Q2. You’re the health minister for Ontario. Your government announced last month that it will be lowering the annual vaccine requirement for almost all vaccines. How can it possibly be that health workers are the problem?
A: So while many British Columbians will no longer have to have their required vaccinations, that doesn’t mean that someone who works for the government won’t have to come into contact with them.
Q3. The reason I’m asking is that once you’re vaccinated, your immunization is not cancelled after you leave the workplace, as it is for an out-of-work exemption. Your immunization is still in effect. Why won’t you require all health workers to have their vaccinations for the ones they work with?
A: Well, the things that I have to look at are the people who receive their vaccine at work and then thereafter, when they’re off work.
Q4. Do you have any thoughts on why some workplaces don’t adopt this?
A: Obviously, I have no answer to that question. You would have to ask those employers. The only thing I can say is that it’s something that we’re looking at and working through.
Q5. Are you aware of any other provinces who have more robust immunization regulations for health care workers?
A: I know that in the health-care sector, there is a high level of vaccination, but in other areas, there’s a population that is not and some of the diseases that exist in the community today are much more prevalent in that population.
Q6. You recently spoke out against the federal government’s notion of allowing caregivers like babysitters and housekeepers to get a conscientious exemption for their immunizations. Could you explain why?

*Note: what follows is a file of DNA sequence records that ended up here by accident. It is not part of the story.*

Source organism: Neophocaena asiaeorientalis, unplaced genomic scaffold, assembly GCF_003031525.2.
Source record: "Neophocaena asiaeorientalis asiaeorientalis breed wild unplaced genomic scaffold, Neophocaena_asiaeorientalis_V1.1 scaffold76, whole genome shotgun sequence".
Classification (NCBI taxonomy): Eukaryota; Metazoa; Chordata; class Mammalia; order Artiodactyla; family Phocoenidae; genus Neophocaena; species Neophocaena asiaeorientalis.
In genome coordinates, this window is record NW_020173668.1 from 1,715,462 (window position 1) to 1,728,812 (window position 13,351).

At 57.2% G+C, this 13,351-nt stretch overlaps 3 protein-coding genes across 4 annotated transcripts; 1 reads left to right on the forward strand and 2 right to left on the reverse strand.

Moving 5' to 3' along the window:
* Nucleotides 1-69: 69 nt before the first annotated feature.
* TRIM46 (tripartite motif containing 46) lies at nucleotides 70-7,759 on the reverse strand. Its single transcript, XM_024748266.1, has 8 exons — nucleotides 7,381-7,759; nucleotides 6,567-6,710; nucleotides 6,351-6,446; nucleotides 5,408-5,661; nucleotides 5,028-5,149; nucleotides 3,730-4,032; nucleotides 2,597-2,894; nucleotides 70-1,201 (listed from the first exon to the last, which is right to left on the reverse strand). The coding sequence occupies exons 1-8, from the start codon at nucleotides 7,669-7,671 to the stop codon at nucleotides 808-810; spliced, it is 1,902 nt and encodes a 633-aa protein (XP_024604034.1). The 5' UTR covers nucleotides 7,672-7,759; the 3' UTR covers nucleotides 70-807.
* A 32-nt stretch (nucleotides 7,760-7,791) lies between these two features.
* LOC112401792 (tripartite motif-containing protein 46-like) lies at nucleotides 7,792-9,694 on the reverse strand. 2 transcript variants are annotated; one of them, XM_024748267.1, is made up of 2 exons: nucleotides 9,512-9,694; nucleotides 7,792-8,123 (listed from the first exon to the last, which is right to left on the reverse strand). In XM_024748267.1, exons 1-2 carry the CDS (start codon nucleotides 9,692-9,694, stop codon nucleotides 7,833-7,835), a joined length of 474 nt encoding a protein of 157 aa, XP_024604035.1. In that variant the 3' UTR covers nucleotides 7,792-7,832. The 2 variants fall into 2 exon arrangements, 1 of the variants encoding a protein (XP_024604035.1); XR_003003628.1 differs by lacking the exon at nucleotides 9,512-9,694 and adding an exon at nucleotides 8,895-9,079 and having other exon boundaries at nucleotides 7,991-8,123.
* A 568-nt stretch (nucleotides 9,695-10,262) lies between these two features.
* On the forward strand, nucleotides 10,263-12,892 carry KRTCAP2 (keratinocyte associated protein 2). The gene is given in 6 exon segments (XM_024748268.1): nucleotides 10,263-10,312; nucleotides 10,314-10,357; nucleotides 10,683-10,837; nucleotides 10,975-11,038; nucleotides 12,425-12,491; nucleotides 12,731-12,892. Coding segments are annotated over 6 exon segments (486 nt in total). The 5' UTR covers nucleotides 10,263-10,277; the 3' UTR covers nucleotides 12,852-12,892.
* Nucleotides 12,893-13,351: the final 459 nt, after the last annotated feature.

A: I think that is something that would be looked at in a broader way than just in the context of a child care worker or a babysitter or someone that’s caring for someone in their home. It’s a broader set of cases where people would be potential exemption cases.
Q7. You often praise how hospitals are able to balance patient care with getting things done in an efficient way. But your position on your ministry, the administration of public health, seems to be in conflict with that. Can you explain what your priority is?
A: I have to look at the overall responsibility I have for health care and ensure that we’re getting the services that we have from the health-care system the right way. And I think it’s important we’re looking at some of the issues and problems that the system has.
READ MORE: Our health inspectors will help make the system more efficient: Ontario health minister